Damage Control: How to Get the Upper Hand When Your Business Is Under Attack
Much of the usual advice about damage control and crisis PR is self-serving, self-congratulatory, self-deceiving┬—and flat-out wrong.
If you┬'re facing a lawsuit, a sex scandal, a defective product, or allegations of insider trading, most PR experts will tell you to stay positive, show some remorse, and everything will be just fine. But that approach reflects a na├»ve understanding of conflict, and it won┬'t help you much during a real crisis.
No one knows this better than Eric Dezenhall and John Weber, who help companies, politicians, and celebrities get out of various kinds of trouble. In this brutally honest and eye-opening guide, they take you behind the scenes of some of the biggest public relations successes┬—and debacles┬—of modern business, politics, and entertainment.
┬• Why the 1982 Tylenol cyanide-poisoning case is always cited as the best model for damage control, when in fact it has no relevance to the typical corporate crisis.
┬• Why Audi never fully recovered from driver accusations of ┬“sudden acceleration┬”┬—despite evidence that nothing was wrong with their cars.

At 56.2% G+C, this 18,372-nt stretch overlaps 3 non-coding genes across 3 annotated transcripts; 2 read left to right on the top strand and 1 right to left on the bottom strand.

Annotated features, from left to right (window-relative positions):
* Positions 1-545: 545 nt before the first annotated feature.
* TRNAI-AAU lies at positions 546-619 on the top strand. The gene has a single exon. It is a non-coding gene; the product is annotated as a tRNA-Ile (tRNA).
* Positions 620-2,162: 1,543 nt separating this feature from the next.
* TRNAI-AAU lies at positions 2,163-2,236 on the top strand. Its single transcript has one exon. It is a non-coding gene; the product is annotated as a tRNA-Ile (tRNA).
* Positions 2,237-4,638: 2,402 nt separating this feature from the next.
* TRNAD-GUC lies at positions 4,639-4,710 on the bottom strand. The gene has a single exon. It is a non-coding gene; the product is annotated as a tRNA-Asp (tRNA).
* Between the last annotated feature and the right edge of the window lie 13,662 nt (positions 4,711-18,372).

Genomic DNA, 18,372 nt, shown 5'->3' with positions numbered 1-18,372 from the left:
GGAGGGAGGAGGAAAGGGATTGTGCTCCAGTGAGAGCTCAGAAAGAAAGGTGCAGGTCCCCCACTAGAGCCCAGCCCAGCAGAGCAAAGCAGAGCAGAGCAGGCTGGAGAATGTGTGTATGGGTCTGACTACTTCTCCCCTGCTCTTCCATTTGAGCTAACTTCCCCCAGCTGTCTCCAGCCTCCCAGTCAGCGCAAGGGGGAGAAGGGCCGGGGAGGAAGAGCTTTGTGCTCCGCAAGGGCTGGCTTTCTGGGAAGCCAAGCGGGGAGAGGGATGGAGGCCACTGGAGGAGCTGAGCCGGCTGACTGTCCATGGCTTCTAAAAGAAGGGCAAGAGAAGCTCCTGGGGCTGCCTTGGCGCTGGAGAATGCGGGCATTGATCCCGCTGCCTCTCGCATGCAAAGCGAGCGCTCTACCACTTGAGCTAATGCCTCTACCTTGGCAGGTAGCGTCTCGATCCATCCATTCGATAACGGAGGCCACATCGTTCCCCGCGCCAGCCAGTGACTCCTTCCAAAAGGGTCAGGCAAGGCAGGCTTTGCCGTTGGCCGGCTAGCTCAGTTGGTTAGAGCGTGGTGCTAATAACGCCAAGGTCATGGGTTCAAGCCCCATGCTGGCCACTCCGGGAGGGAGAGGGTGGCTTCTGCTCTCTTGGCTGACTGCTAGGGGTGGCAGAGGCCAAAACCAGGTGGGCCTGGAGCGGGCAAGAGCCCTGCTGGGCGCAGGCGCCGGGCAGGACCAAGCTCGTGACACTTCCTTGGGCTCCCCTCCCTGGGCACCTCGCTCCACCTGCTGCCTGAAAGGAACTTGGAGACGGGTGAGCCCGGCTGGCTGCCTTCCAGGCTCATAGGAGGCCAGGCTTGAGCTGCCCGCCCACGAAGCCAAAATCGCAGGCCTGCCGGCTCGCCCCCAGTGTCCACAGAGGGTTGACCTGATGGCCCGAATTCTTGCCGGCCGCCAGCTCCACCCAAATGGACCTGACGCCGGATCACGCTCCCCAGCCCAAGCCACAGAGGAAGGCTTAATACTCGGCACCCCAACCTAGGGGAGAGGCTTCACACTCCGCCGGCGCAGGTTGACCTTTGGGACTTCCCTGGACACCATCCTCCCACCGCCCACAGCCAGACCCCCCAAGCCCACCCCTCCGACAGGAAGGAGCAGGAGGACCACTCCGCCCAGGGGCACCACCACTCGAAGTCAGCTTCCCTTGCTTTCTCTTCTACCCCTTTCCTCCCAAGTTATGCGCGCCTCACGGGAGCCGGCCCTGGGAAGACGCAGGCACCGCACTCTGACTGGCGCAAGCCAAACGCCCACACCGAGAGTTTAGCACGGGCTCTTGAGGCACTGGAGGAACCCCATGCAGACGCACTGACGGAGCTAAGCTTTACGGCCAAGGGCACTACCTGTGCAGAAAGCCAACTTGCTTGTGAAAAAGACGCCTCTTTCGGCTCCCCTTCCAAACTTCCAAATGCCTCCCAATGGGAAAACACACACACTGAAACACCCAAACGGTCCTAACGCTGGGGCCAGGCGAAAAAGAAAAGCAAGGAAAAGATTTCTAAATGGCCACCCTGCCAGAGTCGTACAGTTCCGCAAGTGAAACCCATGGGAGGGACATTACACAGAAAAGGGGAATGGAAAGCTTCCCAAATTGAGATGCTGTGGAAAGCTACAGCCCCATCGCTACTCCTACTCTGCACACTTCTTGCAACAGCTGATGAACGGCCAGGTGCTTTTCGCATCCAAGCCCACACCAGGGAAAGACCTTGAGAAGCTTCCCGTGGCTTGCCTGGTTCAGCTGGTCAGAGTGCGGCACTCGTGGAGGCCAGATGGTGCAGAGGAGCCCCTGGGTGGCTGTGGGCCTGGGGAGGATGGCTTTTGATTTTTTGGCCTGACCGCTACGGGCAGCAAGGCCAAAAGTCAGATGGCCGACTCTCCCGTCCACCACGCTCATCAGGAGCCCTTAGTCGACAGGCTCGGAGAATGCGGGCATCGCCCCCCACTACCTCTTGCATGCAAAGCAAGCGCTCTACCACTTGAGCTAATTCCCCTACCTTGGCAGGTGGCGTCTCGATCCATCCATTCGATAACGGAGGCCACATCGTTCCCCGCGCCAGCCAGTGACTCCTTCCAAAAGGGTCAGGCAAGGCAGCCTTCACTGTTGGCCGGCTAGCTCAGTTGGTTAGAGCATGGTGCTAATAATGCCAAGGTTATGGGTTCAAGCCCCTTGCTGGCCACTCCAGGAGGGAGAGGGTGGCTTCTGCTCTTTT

┬• What the crises faced by George W. Bush, Jim McGreevey, Sammy Sosa, Lance Armstrong, Martha Stewart, Coca-Cola, and the Catholic Church have in common . . . and what they don┬'t.
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LibraryThing ReviewUser Review - stien - LibraryThing
Forget about the Tylenol incident. Ther's more to PR than apologies and product recalls. Sometimes you've got to fight back and sometimes you've got to draw blood. Read full review
Q Know the Difference Between a Nuisance a Problem
Q Blame and Resentment
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60 Minutes accused advertisements allegations apology attack attorneys Audi audiences Ayala believe blame brand campaign Captain client Clinton Coca-Cola communications company's consumers corporate court coverage crises crisis management critics damage control Dateline NBC defense defuse Dennis Kozlowski Dezenhall disposable diapers dissuasion drug Eliot Spitzer executives fact fight going Immelt industry Internet investigation Jack Welch James McGreevey journalists jury Kozlowski lawsuits lawyers leader litigation manufacturers marketplace assault Martha Stewart ment Microsoft million moral high ground narrative O. J. Simpson offensive outrage pany percent Placidon plaintiffs players political potential President prison problem product recall public opinion public relations pundits recall risk Ruckelshaus Rudy Giuliani safety scandal Senator spin Spitzer story strategy success sumers tactics target thing tion tive Tyco Tyco's Tylenol victims Vioxx Wall Street Welch Wendy's York